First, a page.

“‘The great object of life is Sensation — to feel that we exist — even though in pain — it is this “craving void” which drives us to Gaming — to Battle — to Travel — to intemperate but keenly felt pursuits of every description whose principal attraction is the agitation inseparable from their accomplishment.’

“Both impulses, historically, were aspects of the same sociological surge of modernity. Together they opened up the Western world in a radical way. Yet the extraordinary paradox is that each impulse then became highly conscious of the other, feared the other, and sought to destroy it. Radical in economics, the bourgeoisie became conservative in morals and cultural taste. The bourgeois economic impulse was organized into a highly restrictive character structure whose energies were channeled into the production of goods and into a set of attitudes toward work that feared instinct, spontaneity, and vagrant impulse. In the extreme Puritanism of America, laws were passed to constrain intemperate behavior, while in painting and literature bourgeois taste ran to the heroic and banal.

“The cultural impulse — I take Baudelaire as its exemplary figure — thus turned into rage against bourgeois values. ‘To be a useful man has always appeared to me as something quite hideous,’ Baudelaire declared. Utility, rationalism, and materialism were barren, and the bourgeois had no spiritual life and no excesses. The ‘cruel implacable regularity’ of industry was what the modern business house had created: ‘Mechanization will have . . . Americanized us, Progress will have well atrophied us, our entire spiritual part. . . .’

“What is striking is that while bourgeois society introduced a radical individualism in economics, and a willingness to tear up all traditional social relations in the process, the bourgeois class feared the radical experimental individualism of modernism in the culture. Conversely, the radical experimentalists in the culture, from Baudelaire to Rimbaud to Alfred Jarry, were willing to explore all dimensions of experience, yet fiercely hated bourgeois life. . . .

“In the history of bourgeois society, a number of sociological ‘crossovers’ took place which radically transformed both the cultural and economic realms. In the culture there was a radical change in the meaning of the individual from a being to a self. Of equal import, there was a shift from the hold of restraint to the acceptance of impulse. In the economy, there was a crucial change in the character of the motivations which lead a man to work and to relate himself positively and negatively to work.

“Classical philosophy had a metaphysical theology, as [Arthur] Lovejoy puts it, which thought of beings that had a nature, and therefore a common quality. As Plato wrote in the Timaeus, ‘a “good” being must be free from “envy,” that that which is more perfect necessarily engenders, or overflows into, that which is less perfect, and cannot “remain within itself.”’ There was a hierarchy of virtue, in which the lower derived from the higher. But in the modern consciousness, there is not a common being but a self, and the concern of this self is with its individual authenticity, its unique, irreducible character free of the contrivances and conventions, the masks and hypocrisies, the distortions of the self by society. This concern with the authentic self makes the motive and not the action — the impact on the self, not the moral consequence to society — the source of ethical and aesthetic judgments.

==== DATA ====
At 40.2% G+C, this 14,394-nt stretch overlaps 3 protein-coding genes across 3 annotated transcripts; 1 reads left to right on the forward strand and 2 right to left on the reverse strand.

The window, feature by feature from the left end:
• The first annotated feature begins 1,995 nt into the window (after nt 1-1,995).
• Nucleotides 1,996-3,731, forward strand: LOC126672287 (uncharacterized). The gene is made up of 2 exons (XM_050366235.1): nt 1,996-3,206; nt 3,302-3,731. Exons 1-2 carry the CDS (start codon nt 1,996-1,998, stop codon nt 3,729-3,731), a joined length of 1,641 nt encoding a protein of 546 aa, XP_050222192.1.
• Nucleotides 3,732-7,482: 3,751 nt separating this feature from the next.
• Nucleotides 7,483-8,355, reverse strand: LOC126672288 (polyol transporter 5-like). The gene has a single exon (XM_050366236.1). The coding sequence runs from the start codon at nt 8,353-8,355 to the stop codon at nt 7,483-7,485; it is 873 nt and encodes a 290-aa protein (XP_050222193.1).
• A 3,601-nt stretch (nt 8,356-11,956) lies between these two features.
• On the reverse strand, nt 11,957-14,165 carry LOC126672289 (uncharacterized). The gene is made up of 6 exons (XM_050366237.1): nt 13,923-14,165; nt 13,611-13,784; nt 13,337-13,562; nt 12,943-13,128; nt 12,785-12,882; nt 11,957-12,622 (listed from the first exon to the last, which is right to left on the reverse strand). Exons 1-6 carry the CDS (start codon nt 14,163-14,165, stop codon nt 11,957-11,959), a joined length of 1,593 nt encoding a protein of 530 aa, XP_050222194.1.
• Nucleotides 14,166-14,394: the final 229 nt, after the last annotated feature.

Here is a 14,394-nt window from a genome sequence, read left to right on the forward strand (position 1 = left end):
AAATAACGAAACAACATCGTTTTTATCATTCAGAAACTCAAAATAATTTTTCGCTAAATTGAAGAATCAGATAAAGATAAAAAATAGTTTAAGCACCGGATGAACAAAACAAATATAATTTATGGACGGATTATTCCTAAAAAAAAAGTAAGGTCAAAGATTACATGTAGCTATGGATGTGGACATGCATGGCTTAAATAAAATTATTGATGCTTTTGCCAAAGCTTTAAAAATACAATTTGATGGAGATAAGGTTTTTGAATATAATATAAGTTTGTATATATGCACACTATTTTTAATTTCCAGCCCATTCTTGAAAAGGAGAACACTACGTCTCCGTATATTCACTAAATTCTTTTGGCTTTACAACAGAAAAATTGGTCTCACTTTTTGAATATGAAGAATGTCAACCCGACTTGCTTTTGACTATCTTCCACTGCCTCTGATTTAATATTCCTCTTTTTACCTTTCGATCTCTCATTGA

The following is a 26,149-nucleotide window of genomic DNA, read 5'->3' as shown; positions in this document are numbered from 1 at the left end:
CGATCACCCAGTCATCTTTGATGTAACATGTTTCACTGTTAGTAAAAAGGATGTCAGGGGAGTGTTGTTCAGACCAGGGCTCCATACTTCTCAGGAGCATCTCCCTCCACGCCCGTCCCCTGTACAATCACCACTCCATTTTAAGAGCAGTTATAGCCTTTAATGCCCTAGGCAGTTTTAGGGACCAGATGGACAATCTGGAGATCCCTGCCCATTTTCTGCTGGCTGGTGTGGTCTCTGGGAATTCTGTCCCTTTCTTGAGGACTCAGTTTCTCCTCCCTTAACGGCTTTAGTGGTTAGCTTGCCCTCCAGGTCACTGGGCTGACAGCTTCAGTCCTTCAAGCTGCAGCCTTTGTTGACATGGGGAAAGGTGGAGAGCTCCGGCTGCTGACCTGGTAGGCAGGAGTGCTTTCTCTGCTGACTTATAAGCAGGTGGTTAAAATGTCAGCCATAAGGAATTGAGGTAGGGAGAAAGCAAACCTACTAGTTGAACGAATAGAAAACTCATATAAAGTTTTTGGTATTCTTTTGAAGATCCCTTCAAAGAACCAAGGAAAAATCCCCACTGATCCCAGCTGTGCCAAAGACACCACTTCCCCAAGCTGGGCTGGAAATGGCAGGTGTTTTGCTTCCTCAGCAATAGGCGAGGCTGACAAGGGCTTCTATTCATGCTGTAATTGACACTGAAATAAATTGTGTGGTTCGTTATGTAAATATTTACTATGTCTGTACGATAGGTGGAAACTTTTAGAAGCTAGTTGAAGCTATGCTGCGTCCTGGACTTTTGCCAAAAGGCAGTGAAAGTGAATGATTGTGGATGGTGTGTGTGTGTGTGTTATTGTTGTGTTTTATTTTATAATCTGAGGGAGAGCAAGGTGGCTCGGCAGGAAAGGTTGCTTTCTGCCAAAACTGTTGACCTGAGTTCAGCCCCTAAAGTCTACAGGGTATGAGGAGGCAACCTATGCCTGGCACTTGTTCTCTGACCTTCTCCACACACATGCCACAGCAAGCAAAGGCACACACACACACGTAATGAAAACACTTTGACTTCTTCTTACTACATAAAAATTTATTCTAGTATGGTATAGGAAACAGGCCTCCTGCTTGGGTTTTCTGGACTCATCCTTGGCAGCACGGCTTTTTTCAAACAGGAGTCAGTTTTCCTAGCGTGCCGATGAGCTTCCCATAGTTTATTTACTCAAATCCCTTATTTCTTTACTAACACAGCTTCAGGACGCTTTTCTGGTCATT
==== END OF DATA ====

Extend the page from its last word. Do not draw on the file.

“But the larger context was the crossover from religion to secular culture in the way expressive conduct is handled in modern society. In the history of society, particularly of Western society, there has always been a dialectic of release and restraint. We find in the great historical religions a fear of the demonic, of human nature unchecked. And these religions have been religions of restraint. The shift to release occurs with the breakup of religious authority in the mid-nineteenth century. In effect, the culture — particularly modernist culture — took over the relation with the demonic. But instead of taming it, as religion tried to do, the secular culture (art and literature) began to accept it, explore it, and revel in it, coming to see it as a source of creativity. In the cry for the autonomy of the aesthetic, there arose the idea that experience in and of itself was the supreme value, that everything was to be explored, anything was to be permitted — at least to the imagination, if not acted out in life. In the legitimation of action, the pendulum had swung to the side of release, away from restraint.”